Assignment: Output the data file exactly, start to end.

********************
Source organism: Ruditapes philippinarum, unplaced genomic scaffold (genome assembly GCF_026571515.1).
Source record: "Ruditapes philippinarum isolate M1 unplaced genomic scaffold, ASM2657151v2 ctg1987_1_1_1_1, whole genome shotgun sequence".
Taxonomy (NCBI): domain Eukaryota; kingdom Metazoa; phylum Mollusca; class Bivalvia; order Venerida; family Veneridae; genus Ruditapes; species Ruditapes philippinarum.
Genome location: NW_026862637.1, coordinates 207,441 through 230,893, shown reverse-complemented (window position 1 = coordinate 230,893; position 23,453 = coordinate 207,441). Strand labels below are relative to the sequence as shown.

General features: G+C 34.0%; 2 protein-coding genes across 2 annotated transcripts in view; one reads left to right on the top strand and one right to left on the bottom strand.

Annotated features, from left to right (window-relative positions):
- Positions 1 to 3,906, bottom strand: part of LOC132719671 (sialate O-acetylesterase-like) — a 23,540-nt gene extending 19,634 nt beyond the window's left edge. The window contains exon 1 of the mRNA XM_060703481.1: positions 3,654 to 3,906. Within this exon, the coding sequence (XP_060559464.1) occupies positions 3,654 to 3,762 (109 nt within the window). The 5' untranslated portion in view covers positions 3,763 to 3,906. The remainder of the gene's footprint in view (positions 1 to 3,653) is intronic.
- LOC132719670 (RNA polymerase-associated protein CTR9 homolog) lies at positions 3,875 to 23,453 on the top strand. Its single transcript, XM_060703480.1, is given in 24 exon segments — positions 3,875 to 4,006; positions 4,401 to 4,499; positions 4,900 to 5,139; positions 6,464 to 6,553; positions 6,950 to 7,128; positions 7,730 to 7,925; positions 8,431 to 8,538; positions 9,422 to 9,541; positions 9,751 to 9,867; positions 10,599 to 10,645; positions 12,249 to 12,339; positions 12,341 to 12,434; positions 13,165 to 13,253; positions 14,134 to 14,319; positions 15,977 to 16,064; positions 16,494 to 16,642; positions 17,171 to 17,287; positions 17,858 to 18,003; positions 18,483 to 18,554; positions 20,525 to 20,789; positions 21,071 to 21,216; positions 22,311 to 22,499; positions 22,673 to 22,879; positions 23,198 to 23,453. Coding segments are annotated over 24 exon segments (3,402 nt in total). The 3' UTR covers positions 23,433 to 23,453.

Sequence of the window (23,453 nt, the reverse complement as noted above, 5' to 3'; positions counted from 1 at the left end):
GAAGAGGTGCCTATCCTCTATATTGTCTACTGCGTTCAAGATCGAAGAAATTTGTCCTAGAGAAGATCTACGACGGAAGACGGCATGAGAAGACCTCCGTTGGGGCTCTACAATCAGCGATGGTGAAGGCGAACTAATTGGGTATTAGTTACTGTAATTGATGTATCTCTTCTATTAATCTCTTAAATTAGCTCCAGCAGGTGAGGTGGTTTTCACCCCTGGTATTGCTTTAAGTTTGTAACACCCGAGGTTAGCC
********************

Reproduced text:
Source organism: Ruditapes philippinarum, unplaced genomic scaffold (genome assembly GCF_026571515.1).
Source record: "Ruditapes philippinarum isolate M1 unplaced genomic scaffold, ASM2657151v2 ctg1987_1_1_1_1, whole genome shotgun sequence".
Taxonomy (NCBI): domain Eukaryota; kingdom Metazoa; phylum Mollusca; class Bivalvia; order Venerida; family Veneridae; genus Ruditapes; species Ruditapes philippinarum.
Genome location: NW_026862637.1, coordinates 207,441 through 230,893, shown reverse-complemented (window position 1 = coordinate 230,893; position 23,453 = coordinate 207,441). Strand labels below are relative to the sequence as shown.

General features: G+C 34.0%; 2 protein-coding genes across 2 annotated transcripts in view; one reads left to right on the top strand and one right to left on the bottom strand.

Annotated features, from left to right (window-relative positions):
- Positions 1 to 3,906, bottom strand: part of LOC132719671 (sialate O-acetylesterase-like) — a 23,540-nt gene extending 19,634 nt beyond the window's left edge. The window contains exon 1 of the mRNA XM_060703481.1: positions 3,654 to 3,906. Within this exon, the coding sequence (XP_060559464.1) occupies positions 3,654 to 3,762 (109 nt within the window). The 5' untranslated portion in view covers positions 3,763 to 3,906. The remainder of the gene's footprint in view (positions 1 to 3,653) is intronic.
- LOC132719670 (RNA polymerase-associated protein CTR9 homolog) lies at positions 3,875 to 23,453 on the top strand. Its single transcript, XM_060703480.1, is given in 24 exon segments — positions 3,875 to 4,006; positions 4,401 to 4,499; positions 4,900 to 5,139; positions 6,464 to 6,553; positions 6,950 to 7,128; positions 7,730 to 7,925; positions 8,431 to 8,538; positions 9,422 to 9,541; positions 9,751 to 9,867; positions 10,599 to 10,645; positions 12,249 to 12,339; positions 12,341 to 12,434; positions 13,165 to 13,253; positions 14,134 to 14,319; positions 15,977 to 16,064; positions 16,494 to 16,642; positions 17,171 to 17,287; positions 17,858 to 18,003; positions 18,483 to 18,554; positions 20,525 to 20,789; positions 21,071 to 21,216; positions 22,311 to 22,499; positions 22,673 to 22,879; positions 23,198 to 23,453. Coding segments are annotated over 24 exon segments (3,402 nt in total). The 3' UTR covers positions 23,433 to 23,453.

Sequence of the window (23,453 nt, the reverse complement as noted above, 5' to 3'; positions counted from 1 at the left end):
GAAGAGGTGCCTATCCTCTATATTGTCTACTGCGTTCAAGATCGAAGAAATTTGTCCTAGAGAAGATCTACGACGGAAGACGGCATGAGAAGACCTCCGTTGGGGCTCTACAATCAGCGATGGTGAAGGCGAACTAATTGGGTATTAGTTACTGTAATTGATGTATCTCTTCTATTAATCTCTTAAATTAGCTCCAGCAGGTGAGGTGGTTTTCACCCCTGGTATTGCTTTAAGTTTGTAACACCCGAGGTTAGCC